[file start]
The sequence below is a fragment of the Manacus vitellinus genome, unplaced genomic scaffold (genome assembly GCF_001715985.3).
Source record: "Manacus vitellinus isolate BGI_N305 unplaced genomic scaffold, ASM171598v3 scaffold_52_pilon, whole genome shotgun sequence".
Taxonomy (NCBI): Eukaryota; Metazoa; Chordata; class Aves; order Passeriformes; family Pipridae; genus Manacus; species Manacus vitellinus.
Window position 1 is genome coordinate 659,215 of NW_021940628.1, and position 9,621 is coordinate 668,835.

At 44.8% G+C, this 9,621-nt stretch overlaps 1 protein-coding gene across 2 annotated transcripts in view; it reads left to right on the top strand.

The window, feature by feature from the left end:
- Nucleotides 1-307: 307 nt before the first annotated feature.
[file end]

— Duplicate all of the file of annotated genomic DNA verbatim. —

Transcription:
The sequence below is a fragment of the Manacus vitellinus genome, unplaced genomic scaffold (genome assembly GCF_001715985.3).
Source record: "Manacus vitellinus isolate BGI_N305 unplaced genomic scaffold, ASM171598v3 scaffold_52_pilon, whole genome shotgun sequence".
Taxonomy (NCBI): Eukaryota; Metazoa; Chordata; class Aves; order Passeriformes; family Pipridae; genus Manacus; species Manacus vitellinus.
Window position 1 is genome coordinate 659,215 of NW_021940628.1, and position 9,621 is coordinate 668,835.

At 44.8% G+C, this 9,621-nt stretch overlaps 1 protein-coding gene across 2 annotated transcripts in view; it reads left to right on the top strand.

The window, feature by feature from the left end:
- Nucleotides 1-307: 307 nt before the first annotated feature.